She moved into the circle and unfastened the lids of the caskets. From where he sat the hunter could not see inside. His wife's hands fluttered around her waist like birds. "Think," she said. "Think hard about something you would like resolved, some matter, gone now, in the grips of the past, which you wish you could take back—perhaps with your daughters, a moment, a lost feeling, a desperate wish."

The hunter closed his eyes. "Think now," his wife was saying, "of some wonderful moment, some fine and sunny minute you shared, your wife and daughters, all of you together." Her voice was lulling. Behind his eyelids the glow of the candles made an even orange wash. He knew her hands were reaching for whatever—whoever—lay in those caskets. Somewhere inside him he felt her extend across the room.

His wife said more about beauty and loss being the same thing, about how they ordered the world, and he felt something happening—a strange warmth, a flitting presence, something dim and unsettling, like a feather brushed across the back of his neck. Hands on both sides of him reached for his hands. Fingers locked around his fingers. He wondered if she was hypnotizing him, but it didn't matter. He had nothing to fight off or snap out of. She was inside him now; she had reached across and was poking about.

Her voice faded, and he felt himself swept up as if rising toward the ceiling. Air washed lightly in and out of his lungs; warmth pulsed in the hands that held his. In his mind he saw a sea emerging from fog. The water was broad and flat and glittered like polished metal. He could feel dune grass moving against his shins, and wind coming over his shoulders. All around him bees shuttled over the dunes. Far out a shorebird was diving for crabs. He knew that a few hundred yards away two girls were building castles in the sand; he could hear their song, soft and lilting. Their mother was with them, reclining under an umbrella, one leg bent, the other straight. She was drinking iced tea, and he could taste it in his mouth, sweet and bitter with a trace of mint. Each cell in his body seemed to breathe. He became the girls, the diving bird, the shuttling bees; he was the mother of the girls and the father; he could feel himself flowing outward, richly dissolving, paddling into the world like the very first cell into the great blue sea ...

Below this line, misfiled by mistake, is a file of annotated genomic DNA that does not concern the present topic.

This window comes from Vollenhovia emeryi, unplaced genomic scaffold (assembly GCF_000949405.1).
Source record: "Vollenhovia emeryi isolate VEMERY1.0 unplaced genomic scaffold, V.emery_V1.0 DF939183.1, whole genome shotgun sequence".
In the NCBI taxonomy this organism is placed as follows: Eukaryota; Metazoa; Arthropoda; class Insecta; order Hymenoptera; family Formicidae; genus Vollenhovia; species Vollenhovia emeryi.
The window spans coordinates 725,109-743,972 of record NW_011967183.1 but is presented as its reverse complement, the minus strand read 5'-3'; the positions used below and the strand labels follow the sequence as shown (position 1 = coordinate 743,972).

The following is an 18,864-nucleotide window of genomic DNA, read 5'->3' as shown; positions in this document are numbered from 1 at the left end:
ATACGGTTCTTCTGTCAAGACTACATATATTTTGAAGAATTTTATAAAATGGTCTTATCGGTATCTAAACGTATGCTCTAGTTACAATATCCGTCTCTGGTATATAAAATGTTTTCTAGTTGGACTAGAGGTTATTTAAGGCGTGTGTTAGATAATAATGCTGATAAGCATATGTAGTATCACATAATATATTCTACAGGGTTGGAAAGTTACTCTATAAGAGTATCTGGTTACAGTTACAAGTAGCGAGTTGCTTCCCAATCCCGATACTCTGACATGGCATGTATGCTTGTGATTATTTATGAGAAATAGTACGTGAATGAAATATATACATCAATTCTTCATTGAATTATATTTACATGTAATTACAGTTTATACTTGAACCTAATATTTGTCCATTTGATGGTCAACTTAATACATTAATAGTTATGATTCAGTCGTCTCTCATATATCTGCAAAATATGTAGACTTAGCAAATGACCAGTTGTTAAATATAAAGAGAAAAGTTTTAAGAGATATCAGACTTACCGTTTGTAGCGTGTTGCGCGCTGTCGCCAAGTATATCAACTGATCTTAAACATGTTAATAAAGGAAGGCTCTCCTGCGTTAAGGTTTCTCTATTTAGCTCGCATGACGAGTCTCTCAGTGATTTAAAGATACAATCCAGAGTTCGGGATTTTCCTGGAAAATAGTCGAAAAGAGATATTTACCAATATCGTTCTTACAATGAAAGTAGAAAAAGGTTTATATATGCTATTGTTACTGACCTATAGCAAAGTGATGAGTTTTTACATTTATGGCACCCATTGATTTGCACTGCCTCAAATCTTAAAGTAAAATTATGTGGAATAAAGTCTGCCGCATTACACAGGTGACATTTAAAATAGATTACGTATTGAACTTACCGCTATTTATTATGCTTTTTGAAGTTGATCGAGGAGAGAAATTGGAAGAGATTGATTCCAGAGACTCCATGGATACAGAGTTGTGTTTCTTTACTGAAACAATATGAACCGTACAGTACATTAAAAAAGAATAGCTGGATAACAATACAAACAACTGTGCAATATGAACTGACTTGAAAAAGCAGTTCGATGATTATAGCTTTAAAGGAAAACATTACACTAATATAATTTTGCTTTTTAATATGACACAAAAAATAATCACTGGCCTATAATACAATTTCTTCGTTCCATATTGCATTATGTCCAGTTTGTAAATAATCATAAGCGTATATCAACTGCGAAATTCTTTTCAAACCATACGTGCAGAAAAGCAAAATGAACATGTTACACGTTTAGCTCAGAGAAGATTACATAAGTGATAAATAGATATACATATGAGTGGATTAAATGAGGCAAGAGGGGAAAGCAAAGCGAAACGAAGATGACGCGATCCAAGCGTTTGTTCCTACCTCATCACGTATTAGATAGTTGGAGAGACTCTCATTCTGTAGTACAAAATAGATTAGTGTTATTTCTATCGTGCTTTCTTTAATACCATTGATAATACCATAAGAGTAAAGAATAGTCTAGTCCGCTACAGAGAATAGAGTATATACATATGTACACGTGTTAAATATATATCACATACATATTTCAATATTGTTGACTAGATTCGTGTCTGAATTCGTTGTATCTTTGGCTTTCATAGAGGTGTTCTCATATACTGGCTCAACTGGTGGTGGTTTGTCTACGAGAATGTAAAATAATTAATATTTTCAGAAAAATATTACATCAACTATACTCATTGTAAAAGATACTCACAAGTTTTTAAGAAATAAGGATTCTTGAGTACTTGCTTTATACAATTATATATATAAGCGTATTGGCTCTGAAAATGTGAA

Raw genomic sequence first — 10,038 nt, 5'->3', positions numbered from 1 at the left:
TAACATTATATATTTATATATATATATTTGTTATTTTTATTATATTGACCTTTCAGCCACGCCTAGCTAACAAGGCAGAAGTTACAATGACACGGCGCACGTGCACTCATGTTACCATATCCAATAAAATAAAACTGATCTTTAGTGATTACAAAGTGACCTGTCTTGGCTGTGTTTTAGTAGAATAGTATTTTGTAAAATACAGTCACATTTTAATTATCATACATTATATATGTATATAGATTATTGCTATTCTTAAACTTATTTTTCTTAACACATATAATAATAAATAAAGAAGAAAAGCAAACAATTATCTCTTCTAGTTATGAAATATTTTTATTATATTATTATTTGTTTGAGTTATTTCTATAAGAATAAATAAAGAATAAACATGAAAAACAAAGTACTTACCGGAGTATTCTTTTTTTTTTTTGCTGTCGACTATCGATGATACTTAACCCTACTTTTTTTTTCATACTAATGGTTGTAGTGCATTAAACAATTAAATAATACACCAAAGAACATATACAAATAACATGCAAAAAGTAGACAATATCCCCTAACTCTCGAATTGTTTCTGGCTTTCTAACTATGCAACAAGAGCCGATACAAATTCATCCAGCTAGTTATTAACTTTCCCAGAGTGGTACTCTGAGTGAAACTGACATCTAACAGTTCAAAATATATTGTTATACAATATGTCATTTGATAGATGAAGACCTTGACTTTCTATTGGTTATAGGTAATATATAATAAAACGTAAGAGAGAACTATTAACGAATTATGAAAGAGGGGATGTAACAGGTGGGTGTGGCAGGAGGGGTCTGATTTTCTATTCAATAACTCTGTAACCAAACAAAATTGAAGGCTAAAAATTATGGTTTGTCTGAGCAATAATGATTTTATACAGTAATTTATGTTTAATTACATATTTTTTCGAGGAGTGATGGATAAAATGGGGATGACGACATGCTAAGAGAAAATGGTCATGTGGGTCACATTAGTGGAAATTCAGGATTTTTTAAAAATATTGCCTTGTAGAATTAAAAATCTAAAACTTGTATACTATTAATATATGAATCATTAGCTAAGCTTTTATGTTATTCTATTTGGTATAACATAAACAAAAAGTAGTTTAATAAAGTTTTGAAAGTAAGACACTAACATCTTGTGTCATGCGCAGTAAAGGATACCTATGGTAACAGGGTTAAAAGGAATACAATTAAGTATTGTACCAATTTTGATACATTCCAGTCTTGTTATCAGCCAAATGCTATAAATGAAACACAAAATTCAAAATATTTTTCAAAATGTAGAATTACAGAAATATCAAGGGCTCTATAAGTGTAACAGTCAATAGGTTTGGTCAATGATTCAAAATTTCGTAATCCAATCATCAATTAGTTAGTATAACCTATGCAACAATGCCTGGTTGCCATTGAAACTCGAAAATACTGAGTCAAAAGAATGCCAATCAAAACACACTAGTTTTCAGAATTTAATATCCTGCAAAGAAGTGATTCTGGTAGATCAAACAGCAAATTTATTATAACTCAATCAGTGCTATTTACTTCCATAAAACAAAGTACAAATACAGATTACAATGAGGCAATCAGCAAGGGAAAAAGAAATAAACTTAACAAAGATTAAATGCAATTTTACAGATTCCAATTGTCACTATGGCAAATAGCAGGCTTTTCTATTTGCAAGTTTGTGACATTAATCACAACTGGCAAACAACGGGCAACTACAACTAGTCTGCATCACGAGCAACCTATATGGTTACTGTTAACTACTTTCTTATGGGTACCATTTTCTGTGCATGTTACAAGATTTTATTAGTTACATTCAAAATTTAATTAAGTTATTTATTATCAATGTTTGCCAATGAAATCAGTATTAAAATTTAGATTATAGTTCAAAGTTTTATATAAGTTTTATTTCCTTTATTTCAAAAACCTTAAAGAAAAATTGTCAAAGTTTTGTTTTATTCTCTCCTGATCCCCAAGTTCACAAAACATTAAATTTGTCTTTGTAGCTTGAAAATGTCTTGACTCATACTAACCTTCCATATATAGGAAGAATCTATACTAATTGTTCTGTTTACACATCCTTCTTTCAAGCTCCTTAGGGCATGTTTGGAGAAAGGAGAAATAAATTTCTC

When he opened his eyes, he saw linen curtains, women in gowns kneeling. Tears were visible on many people's cheeks—O'Brien's and the chancellor's and Bruce Maples's. His wife's head was bowed. The hunter gently released the hands that held his, stood, and walked out into the kitchen, past the sudsy sinks, the stacks of dishes. He let himself out a side door and found himself on the wooden deck that ran the length of the house, a couple of inches of snow already settled on it.

He felt drawn toward the pond, the birdbath, the hedges. He walked to the pond and stood at its rim. The snow fell steadily, and the undersides of the clouds glowed with reflected light from the city.

Before long his wife stepped onto the deck and came down to join him. There were things he had been preparing to say: something about a final belief, an expression of gratitude for providing a reason to leave the valley, if only for a night. He wanted to tell her that although the wolves were gone, may always have been gone, they still came to him in dreams. That they could run there, fierce and unfettered, was surely enough. She would understand. She had understood long before he did.

But he was afraid to speak. He could see that speaking would be like dashing some very fragile bond to pieces, like kicking a dandelion gone to seed; the wispy, tenuous sphere of its body would scatter in the wind. So instead they stood together, the snow fluttering down from the clouds to melt into the water, where their reflected images trembled like two people trapped against the glass of a parallel world, and he reached, finally, to take her hand.

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Copyright © 2001 by The Atlantic Monthly Group. All rights reserved.
The Atlantic Monthly; May 2001; The Hunter's Wife - 01.05; Volume 287, No. 5; page 77-86.